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Tiger Woods tempers expectations at PGA Championship

4 Min Read



Body is ‘OK’ but ‘I wish my game was sharper’

    Written by Cameron Morfit @CMorfitPGATOUR

    LOUISVILLE, Ky. – Sometimes it’s the question, not the answer, that says the most.

    Tiger Woods took 25 questions for his pre-tournament press conference at the rainy PGA Championship at Valhalla Golf Club on Tuesday, and the most interesting of these was not about how the course fits his game. It was about how the course fits his body.

    “Well, I wouldn't say the walk's that difficult,” Woods said of Valhalla, which will measure some 7,609 yards. “I know it's a long walk, it's a big piece of property. More than anything, just stay out of the rough. This is a big golf course, and if you get in the rough here, yeah, things could get a little bit sore, but if I drive it well and do the things I need to do and what I did 24 years ago, hopefully it works.”

    The winner of the 2000 PGA at Valhalla, the surgically repaired Woods is now 48 and only occasionally teeing it up on the PGA TOUR. And when he does, it takes something extra just to get to the first tee.

    The Grand Slam for Woods in 2024 is something like stretching, massage, chiropractic work, and Icy Hot.

    “He told me that he woke up at like 3:45 this morning just to get ready for the day,” said the amateur Neal Shipley, who played with Woods in the final round of the Masters Tournament last month. “Which is – I got about three hours more sleep than him.

    “He's really grinding and making a big commitment to be out here for everyone.”

    That was the last time we saw Woods in action, and finishing the tournament was its own sort of win. He shot 73-72-82-77 and wound up 60th, last among those who made the cut. In his press conference Tuesday, when he pronounced his health “OK” before adding, “I wish my game was a little bit sharper,” he admitted that his body more or less gave out on the weekend at Augusta National.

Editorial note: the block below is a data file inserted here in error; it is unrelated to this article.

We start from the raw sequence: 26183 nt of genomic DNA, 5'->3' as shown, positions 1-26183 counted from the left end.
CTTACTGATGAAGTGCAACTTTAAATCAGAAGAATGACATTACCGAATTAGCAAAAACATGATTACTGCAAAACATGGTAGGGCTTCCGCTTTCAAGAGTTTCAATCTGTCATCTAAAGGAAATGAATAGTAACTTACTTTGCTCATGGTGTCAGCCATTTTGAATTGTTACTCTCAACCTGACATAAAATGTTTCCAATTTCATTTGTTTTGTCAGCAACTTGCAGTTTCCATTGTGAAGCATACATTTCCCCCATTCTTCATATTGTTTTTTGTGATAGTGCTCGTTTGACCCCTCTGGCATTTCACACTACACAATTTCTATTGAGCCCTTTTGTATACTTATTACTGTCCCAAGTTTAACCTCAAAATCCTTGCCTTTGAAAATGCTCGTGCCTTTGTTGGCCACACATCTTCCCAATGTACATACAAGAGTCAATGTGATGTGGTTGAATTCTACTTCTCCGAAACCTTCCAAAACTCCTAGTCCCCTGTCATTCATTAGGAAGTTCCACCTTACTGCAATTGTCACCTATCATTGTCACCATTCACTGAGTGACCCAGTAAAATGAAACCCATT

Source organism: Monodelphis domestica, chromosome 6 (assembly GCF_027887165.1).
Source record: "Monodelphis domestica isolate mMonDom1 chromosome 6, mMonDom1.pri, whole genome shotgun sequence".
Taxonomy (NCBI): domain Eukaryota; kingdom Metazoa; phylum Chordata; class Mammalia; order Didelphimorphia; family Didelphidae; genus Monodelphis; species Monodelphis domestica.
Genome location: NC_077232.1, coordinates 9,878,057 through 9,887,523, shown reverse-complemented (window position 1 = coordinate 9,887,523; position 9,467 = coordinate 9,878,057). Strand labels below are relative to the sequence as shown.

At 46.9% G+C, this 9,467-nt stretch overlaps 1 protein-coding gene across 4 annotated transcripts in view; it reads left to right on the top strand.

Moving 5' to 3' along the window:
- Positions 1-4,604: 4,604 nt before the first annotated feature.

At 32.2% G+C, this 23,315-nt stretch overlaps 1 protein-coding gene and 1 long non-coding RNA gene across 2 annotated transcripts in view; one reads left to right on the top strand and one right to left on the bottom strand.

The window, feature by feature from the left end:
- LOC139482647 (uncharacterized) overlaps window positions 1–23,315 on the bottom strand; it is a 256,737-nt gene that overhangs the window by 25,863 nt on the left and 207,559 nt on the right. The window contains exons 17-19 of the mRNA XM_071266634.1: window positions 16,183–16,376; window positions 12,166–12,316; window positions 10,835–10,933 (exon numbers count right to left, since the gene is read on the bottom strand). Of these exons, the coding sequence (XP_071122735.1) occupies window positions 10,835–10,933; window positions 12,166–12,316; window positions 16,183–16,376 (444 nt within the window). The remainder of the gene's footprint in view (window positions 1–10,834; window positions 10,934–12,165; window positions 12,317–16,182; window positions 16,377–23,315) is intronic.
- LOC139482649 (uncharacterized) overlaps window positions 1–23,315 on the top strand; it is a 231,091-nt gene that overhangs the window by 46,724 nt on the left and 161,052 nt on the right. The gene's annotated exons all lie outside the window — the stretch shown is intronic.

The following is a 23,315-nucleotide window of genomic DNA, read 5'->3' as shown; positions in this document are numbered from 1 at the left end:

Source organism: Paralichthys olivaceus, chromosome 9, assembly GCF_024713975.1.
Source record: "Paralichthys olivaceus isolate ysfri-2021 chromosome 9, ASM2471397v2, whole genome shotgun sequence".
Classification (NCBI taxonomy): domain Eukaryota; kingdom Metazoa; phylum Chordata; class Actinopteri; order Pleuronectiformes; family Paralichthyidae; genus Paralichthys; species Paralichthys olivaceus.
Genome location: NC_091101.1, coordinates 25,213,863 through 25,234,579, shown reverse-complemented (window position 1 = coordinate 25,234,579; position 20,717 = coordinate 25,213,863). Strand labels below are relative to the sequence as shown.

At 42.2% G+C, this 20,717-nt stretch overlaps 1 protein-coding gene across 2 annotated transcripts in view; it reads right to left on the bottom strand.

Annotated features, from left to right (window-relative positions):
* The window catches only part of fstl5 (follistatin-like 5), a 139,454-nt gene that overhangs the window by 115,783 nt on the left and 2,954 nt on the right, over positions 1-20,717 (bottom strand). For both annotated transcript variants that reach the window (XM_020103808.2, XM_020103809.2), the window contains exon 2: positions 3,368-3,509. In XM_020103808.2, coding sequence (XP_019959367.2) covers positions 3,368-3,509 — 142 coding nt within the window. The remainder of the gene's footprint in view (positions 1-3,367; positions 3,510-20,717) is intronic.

Still, he proved over those first two rounds that he can still compete.

    “Yeah, I can still hit shots,” Woods said at Valhalla. “It's getting around is more of the difficulty that I face, day-to-day and the recovery of pushing myself either in practice or in competition days. You saw it at Augusta. I was there after two days and didn't do very well on the weekend.”

    Max Homa, who played with Woods for the first two days at the Masters, agreed.

    “Yeah, his golf game was incredible,” said Homa, who finished T3 at the Masters. “Two days I played with him he hit a great. If he had made anything he would have been right around the lead. So, it was tough draw for him in that we had to play 20-odd some holes the second day. He wasn't limping too bad. So, yeah, I think he's got a decent amount (of competitive shelf life).”

    Woods is the first to admit he is in a very different phase of life these days than he was in 2000, when he beat the pesky Bob May in an aggregate playoff at Valhalla. Woods, whose 82 PGA TOUR wins include 15 major titles, is a golf dad, a course designer, a PGA Policy Board member.

    Playing in a major, he said Tuesday, means something different to him now.

    “I think that I appreciate it more now, just the fact that I don't come out here very often,” he said. “I don't play much, and I'm at home where it's quiet and it's so different to coming out to practice rounds when there's thousands of people out there like it was at Augusta.”

    When he won here at the turn of the century, Woods was in the midst of the Tiger Slam, when he held all four major championship trophies concurrently. He was the center of the golf world, and peers like Ernie Els knew it wouldn’t be long before they were asked about Woods in their own press conferences.

    Now the reverse is true. On Tuesday, one of Woods’ most expansive answers covered the excellence of world No. 1 Scottie Scheffler vis-à-vis No. 2 Rory McIlroy.

    Woods praised them effusively, said McIlroy’s finish is so pretty, “it looks like a statue,” and gave advice to new dad Scheffler (“Get some sleep,” he said).

    Such is the new life of Tiger, whose own kids are all grown up.

    “Yeah, I still feel that I can win golf tournaments,” Woods said. “I still feel I can hit the shots and still feel like I still have my hand around the greens, and I can putt.

    “I just need to do it for all four days,” he added, “not like I did at Augusta for only two.”

    Cameron Morfit is a Staff Writer for the PGA TOUR. He has covered rodeo, arm-wrestling, and snowmobile hill climb in addition to a lot of golf. Follow Cameron Morfit on Twitter.

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